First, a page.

In addition to browsing the book and magazine spines on the latest photographic inventory of the shelved portion of the City Tech Science Fiction Collection, Prof. Jason Ellis took the following photos on April 28, 2016 of a sampling of magazine covers held in the collection, including Analog, Astounding, Fantasy and Science Fiction, Galaxy, If, and Amazing.
On Tuesday, April 26, 2016, Prof. Jason Ellis shifted materials around in the City Tech Library’s Archives to accommodate and foreground as much Science Fiction as possible in the available shelving for the City Tech Science Fiction Collection. This Tetrising of materials resulted in each type of collection material being in the same section of the archives instead of being dispersed in different locations, and it made possible the shelving of the last box of science fiction, which included nearly a full shelf of anthologies! Now, there are these key areas of consolidated material in the collection beginning at the back wall and moving toward the Archive’s entrance: monographs, anthologies, magazines, journals, and novels. The Ellery Queen, Alfred Hitchcock, and some (but not all) horror novels will have to remain boxed (11 boxes of material) for the time being until additional shelf space is made available.
Of course, City Tech’s archivists and librarians will catalog and organize the collection as needed, but this organization helps us capture the scope of the collection and create a photographic-based finding aid for use while the collection is cataloged and preserved. Prof. Ellis ordered a wide angle lens for more easily capturing a photo of each shelf of books. When it arrives, he will create a new photographic inventory of the collection.
While moving the materials around, Prof. Ellis did some archival research for the NEH-funded Cultural History of Digital Technology project, including locating early stories of 3D printing in the pages of Astounding Science Fiction such as Robert Heinlein’s “Waldo” (Aug. 1942) and Eric Frank Russell’s “Hobbyist” (Sept. 1947). Photos of the collection filling the shelves and magazine/anthology covers are included below.
On Friday, April 22, 2016, Prof. Jason Ellis finished moving the last 40 boxes of the City Tech Science Fiction Collection into the Library’s Archives. In order to fit the most important parts of the collection on the 400 linear feet of available shelf space, he boxed the Ellery Queen and Alfred Hitchcock detective fiction magazines as well as the horror fiction novels, which had been put on the shelves earlier in the relocation. Unfortunately, there is not enough shelf space at this time to accommodate the entire donation, which means this part will need to remain boxed until additional space is made available. The immediate institutional needs of the collection places priority on the larger portion of the collection, which encompasses science fiction magazines, novels, anthologies, and scholarship. However, even with the non-SF material back in boxes, there is one remaining box of science fiction novels that need to go on the shelves after the odd free shelf space is reclaimed and the collection as a whole consolidated on the shelf space. Then, a photographic finding aid can be produced and the City Tech Library’s archivists can begin their incredibly important work of cataloging and preserving the collection. Below are images representative of the material moved in during this last haul, notably a large number of rare anthologies. Also, the fullness of the five rows of shelves is evident despite the stack of detective fiction taken off the shelves shown in the stack of boxes below.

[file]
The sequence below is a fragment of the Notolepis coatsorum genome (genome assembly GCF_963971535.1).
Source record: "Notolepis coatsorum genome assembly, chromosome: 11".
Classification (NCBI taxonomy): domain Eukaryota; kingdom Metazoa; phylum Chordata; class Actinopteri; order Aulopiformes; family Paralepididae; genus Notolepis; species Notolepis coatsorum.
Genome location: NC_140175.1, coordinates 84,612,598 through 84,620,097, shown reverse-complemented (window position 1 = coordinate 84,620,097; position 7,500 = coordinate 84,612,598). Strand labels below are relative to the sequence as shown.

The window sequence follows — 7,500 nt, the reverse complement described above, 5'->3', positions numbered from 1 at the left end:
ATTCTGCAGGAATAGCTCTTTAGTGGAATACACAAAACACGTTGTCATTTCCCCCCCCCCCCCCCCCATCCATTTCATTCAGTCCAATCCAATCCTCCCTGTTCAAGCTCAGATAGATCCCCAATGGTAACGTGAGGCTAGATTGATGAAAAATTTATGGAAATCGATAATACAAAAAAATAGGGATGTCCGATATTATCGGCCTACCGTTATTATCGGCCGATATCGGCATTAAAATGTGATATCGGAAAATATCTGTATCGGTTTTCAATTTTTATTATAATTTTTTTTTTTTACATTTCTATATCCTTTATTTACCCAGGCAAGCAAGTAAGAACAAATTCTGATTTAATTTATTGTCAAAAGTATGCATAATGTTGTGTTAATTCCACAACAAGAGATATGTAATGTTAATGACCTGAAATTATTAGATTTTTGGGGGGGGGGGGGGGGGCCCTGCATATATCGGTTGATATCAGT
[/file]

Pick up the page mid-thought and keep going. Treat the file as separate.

On April 16, 2016, Profs. Alan Lovegreen and Jason Ellis continued moving the Science Fiction Collection into the Ursula C. Schwerin Library’s archives. Prof. Mary Nilles checked in and offered help, too. The move began at 9:00am and completed at 4:30pm. After the day’s work, all but 40 boxes remain of the 145 boxes to be moved, which might be completed next week.
Fridays, it turns out, are good days for moving Science Fiction Collections at City Tech, because there are fewer classes, fewer students, and fewer riders on the elevators. For those of you unfamiliar with City Tech, we have over 17,000 students plus faculty squeezed into a few large buildings in downtown Brooklyn, NY. The density of people on our campus is incredible, and it makes any attempt at squeezing into an elevator during peak pre- and post-class times a challenging task and a nearly impossible task with a cart loaded with six to eight boxes of Science Fiction magazines and books.